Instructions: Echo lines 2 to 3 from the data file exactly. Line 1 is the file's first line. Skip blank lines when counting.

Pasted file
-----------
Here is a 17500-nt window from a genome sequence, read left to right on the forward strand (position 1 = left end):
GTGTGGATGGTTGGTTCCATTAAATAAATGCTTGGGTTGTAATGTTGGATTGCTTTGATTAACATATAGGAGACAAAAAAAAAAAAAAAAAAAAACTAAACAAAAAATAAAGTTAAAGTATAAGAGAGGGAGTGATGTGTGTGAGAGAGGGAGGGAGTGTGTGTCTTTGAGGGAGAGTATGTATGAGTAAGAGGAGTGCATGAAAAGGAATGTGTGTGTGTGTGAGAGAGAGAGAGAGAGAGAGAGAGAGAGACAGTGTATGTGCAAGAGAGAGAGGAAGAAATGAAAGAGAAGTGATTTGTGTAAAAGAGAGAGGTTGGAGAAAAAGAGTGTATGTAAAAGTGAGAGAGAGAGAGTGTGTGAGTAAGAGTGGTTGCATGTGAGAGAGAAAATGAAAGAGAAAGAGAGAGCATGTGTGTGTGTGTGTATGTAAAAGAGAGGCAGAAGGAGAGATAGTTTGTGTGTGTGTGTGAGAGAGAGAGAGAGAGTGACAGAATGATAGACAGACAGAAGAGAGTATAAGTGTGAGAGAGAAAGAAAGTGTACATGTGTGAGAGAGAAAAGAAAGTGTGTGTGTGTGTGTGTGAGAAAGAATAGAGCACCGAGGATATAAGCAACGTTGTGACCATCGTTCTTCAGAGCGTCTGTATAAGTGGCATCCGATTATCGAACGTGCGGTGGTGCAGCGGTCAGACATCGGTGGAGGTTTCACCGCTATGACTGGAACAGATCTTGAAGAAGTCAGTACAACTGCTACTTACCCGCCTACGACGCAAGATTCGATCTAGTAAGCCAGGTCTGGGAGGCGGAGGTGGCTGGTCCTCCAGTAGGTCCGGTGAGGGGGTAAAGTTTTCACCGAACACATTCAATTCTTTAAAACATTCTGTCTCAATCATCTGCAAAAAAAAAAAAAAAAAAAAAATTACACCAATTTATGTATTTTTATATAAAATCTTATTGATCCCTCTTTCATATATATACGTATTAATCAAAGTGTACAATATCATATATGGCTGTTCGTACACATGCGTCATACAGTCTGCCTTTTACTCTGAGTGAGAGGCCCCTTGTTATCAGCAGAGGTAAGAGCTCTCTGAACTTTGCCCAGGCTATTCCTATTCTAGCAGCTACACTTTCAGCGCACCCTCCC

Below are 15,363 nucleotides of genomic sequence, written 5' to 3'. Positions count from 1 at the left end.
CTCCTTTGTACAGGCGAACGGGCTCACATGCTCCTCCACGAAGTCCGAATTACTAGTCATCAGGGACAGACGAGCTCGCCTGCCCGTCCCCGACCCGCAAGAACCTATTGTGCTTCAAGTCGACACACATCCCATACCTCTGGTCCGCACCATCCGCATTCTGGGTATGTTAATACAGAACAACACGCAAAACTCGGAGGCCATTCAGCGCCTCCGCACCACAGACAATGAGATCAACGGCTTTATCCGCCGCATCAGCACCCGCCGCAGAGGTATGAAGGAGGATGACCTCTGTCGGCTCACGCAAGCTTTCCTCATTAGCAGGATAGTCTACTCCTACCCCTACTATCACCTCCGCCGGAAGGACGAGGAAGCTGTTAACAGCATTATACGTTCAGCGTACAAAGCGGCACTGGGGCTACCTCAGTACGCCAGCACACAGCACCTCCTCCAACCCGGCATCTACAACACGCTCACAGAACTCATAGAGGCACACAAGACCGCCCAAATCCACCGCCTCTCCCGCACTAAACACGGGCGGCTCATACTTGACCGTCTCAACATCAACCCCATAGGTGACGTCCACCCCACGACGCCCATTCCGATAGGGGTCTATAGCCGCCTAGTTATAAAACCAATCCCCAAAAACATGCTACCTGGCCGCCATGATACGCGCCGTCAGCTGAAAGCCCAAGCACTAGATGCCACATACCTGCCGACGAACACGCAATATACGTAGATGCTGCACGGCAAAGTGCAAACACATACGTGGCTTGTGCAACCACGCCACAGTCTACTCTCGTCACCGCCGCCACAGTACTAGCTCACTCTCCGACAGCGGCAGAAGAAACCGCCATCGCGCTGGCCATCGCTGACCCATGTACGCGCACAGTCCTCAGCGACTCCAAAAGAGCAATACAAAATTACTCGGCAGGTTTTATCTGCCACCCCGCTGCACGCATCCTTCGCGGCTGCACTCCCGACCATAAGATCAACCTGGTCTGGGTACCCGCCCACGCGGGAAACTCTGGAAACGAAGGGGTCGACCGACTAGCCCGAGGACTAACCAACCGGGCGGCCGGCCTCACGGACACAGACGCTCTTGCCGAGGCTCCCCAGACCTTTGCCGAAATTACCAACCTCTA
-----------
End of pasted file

GTGTGGATGGTTGGTTCCATTAAATAAATGCTTGGGTTGTAATGTTGGATTGCTTTGATTAACATATAGGAGACAAAAAAAAAAAAAAAAAAAAACTAAACAAAAAATAAAGTTAAAGTATAAGAGAGGGAGTGATGTGTGTGAGAGAGGGAGGGAGTGTGTGTCTTTGAGGGAGAGTATGTATGAGTAAGAGGAGTGCATGAAAAGGAATGTGTGTGTGTGTGAGAGAGAGAGAGAGAGAGAGAGAGAGAGACAGTGTATGTGCAAGAGAGAGAGGAAGAAATGAAAGAGAAGTGATTTGTGTAAAAGAGAGAGGTTGGAGAAAAAGAGTGTATGTAAAAGTGAGAGAGAGAGAGTGTGTGAGTAAGAGTGGTTGCATGTGAGAGAGAAAATGAAAGAGAAAGAGAGAGCATGTGTGTGTGTGTGTATGTAAAAGAGAGGCAGAAGGAGAGATAGTTTGTGTGTGTGTGTGAGAGAGAGAGAGAGAGTGACAGAATGATAGACAGACAGAAGAGAGTATAAGTGTGAGAGAGAAAGAAAGTGTACATGTGTGAGAGAGAAAAGAAAGTGTGTGTGTGTGTGTGTGAGAAAGAATAGAGCACCGAGGATATAAGCAACGTTGTGACCATCGTTCTTCAGAGCGTCTGTATAAGTGGCATCCGATTATCGAACGTGCGGTGGTGCAGCGGTCAGACATCGGTGGAGGTTTCACCGCTATGACTGGAACAGATCTTGAAGAAGTCAGTACAACTGCTACTTACCCGCCTACGACGCAAGATTCGATCTAGTAAGCCAGGTCTGGGAGGCGGAGGTGGCTGGTCCTCCAGTAGGTCCGGTGAGGGGGTAAAGTTTTCACCGAACACATTCAATTCTTTAAAACATTCTGTCTCAATCATCTGCAAAAAAAAAAAAAAAAAAAAAATTACACCAATTTATGTATTTTTATATAAAATCTTATTGATCCCTCTTTCATATATATACGTATTAATCAAAGTGTACAATATCATATATGGCTGTTCGTACACATGCGTCATACAGTCTGCCTTTTACTCTGAGTGAGAGGCCCCTTGTTATCAGCAGAGGTAAGAGCTCTCTGAACTTTGCCCAGGCTATTCCTATTCTAGCAGCTACACTTTCAGCGCACCCTCCC

Below are 15,363 nucleotides of genomic sequence, written 5' to 3'. Positions count from 1 at the left end.